Kainui
  • Kainui
Just looking for any and all cute closed/alternate forms for arithmetic functions.
Mathematics
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SOLVED
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chestercat
  • chestercat
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Kainui
  • Kainui
Here's one I found on my own: von Mangoldt function: \[\Lambda(n) = \ln[ rad(n) \delta(\omega(n)) ] \] Functions used for the curious: rad(n) Basically makes all the exponents on the prime factorization =1. https://en.wikipedia.org/wiki/Radical_of_an_integer \(\delta(n) = \lfloor \tfrac{1}{n} \rfloor \) (In other words, 1 if n=1, 0 otherwise for positive integers) \(\omega (n)\) number of distinct prime factors http://mathworld.wolfram.com/DistinctPrimeFactors.html
amistre64
  • amistre64
Does this count?
amistre64
  • amistre64
forbidden script? lol ... well that was unexpected

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ganeshie8
  • ganeshie8
.
amistre64
  • amistre64
copy to notebook and save as html file ....
Kainui
  • Kainui
Hahahhaa @amistre64 \[\huge \color{red} \heartsuit\]
Kainui
  • Kainui
Hahahhaa @amistre64 \[\huge \color{red} \heartsuit\]
amistre64
  • amistre64
:)
Kainui
  • Kainui
Here's another one I just found, it's not particularly crazy or serious haha: \[rad( n!) = n \#\] \(n \#\) is the primorial, it's like a factorial only it is the product of all primes less than or equal to n.
Kainui
  • Kainui
Just discovered a new thing pretty cute: \[rad^2(n) = \sum_{d|n} \mu^2(d)\varphi(d) \sigma(d)\]
Kainui
  • Kainui
Just defined a new arithmetic function for fun: for n defined this way: \[n = \prod_{primes} p^{k}\] My new multiplicative function is: \[\chi(n) = \prod_{primes} p^{kp}\] and taking the arithmetic derivative of this function seems to give: \[\chi'(n) = \Omega(n)\chi(n)\] Also it appears that \(\chi(n)\) has an inverse, \[\chi^{-1}(n) = \prod_{primes} p^{k/p}\] So by that I mean \(\chi^{-1}(\chi(n))=\chi(\chi^{-1}(n))=n\) (I haven't really proven this to myself yet so I don't know if these are all true, just thought they were fun)
ganeshie8
  • ganeshie8
Very interesting! do we have : \[\sum\limits_{d\mid n} \mu(d) \chi(d) = \prod\limits_{\text{primes}} (1-\chi(p))\]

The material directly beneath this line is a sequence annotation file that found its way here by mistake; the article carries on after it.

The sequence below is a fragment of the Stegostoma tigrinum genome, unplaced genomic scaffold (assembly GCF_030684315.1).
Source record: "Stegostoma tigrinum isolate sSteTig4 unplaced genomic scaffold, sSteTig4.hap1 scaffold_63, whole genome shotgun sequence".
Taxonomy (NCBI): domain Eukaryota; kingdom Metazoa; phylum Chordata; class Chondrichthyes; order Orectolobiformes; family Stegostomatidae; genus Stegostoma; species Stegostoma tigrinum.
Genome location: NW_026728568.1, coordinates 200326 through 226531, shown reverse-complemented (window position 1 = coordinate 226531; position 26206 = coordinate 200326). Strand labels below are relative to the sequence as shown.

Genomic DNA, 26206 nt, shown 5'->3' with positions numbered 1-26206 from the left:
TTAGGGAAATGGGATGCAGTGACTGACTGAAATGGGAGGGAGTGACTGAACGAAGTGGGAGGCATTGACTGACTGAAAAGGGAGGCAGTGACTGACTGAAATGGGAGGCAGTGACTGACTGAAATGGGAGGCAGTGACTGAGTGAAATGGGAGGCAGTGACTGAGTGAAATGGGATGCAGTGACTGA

Kainui
  • Kainui
I'll denote the Dirichlet convolution of something with itself n times like this: \[f^{\star n}(a)\] So for example: \[f \star f \star f \star f = f^{\star 4}\] It looks like this is true: \[\mu^{\star n} (p^k) = (-1)^k\binom{n}{k}\] And since it's multiplicative, we have not too much trouble just finding the general form of the nth mobius convolution with itself.
Kainui
  • Kainui
@ganeshie8 Ahhh cool I think we might I'm still trying to work it out, I am also curious what \(\chi \star u\) will look like next as well. So far I am getting a weird result though haha \[(\mu \star \chi)(p^k) = \chi(p^k) ( 1 - \tfrac{1}{p} ) = \phi(\chi(p^k))\]
Kainui
  • Kainui
Oh I see I am calculating something slightly different than you, no wonder I am getting different results. I was doing this: \[(\mu \star \chi)(n) = \sum_{d|n} \mu(d) \chi ( \tfrac{n}{d})\] You were doing this: \[((\mu* \chi) \star u)(n) = \sum_{d|n} \mu(d) \chi (d)\]
ganeshie8
  • ganeshie8
yeah mine is not a straight convolution
ganeshie8
  • ganeshie8
More generally, for any multiplicative function \(f(n)\) we have: \[\sum\limits_{d\mid n} \mu(d)f(d) = \prod\limits_{\text{primes}} (1-f(d))\]
Kainui
  • Kainui
Awesome, I got it! Actually this just made me realize the same thing in a slightly different way that you've just written, really we can replace anywhere we find \(N(n)=n\) with \(\chi(n)\) and so it has all the same convolutions as it.
Kainui
  • Kainui
For fun I wanted to see what using the arithmetic derivative would give us for an upper bound under a certain peculiar circumstance... \[\chi(n) = \prod_{primes} p^{kp}\] \[\chi'(n) = \Omega(n)\chi(n)\] Now two new relations: \[\chi'(rad(n)) = \omega(n)\chi(rad(n))\] \[\chi'(n\#) = \pi(n) \chi(n \#)\] using the upper bound on the arithmetic derivative: \[\chi'(n\#) \le \chi(n \#)\frac{\log_2( \chi(n \#))}{2}\] \[\pi(n) \le \frac{\log_2( \chi(n \#))}{2}\] \[\pi(n) \le \frac{1}{2}\sum_{primes} p \log_2(p)\] However that's not really too exciting since we already know \[\pi(n) \le \sum_{primes} p\] Hahaha at least I tried. xD

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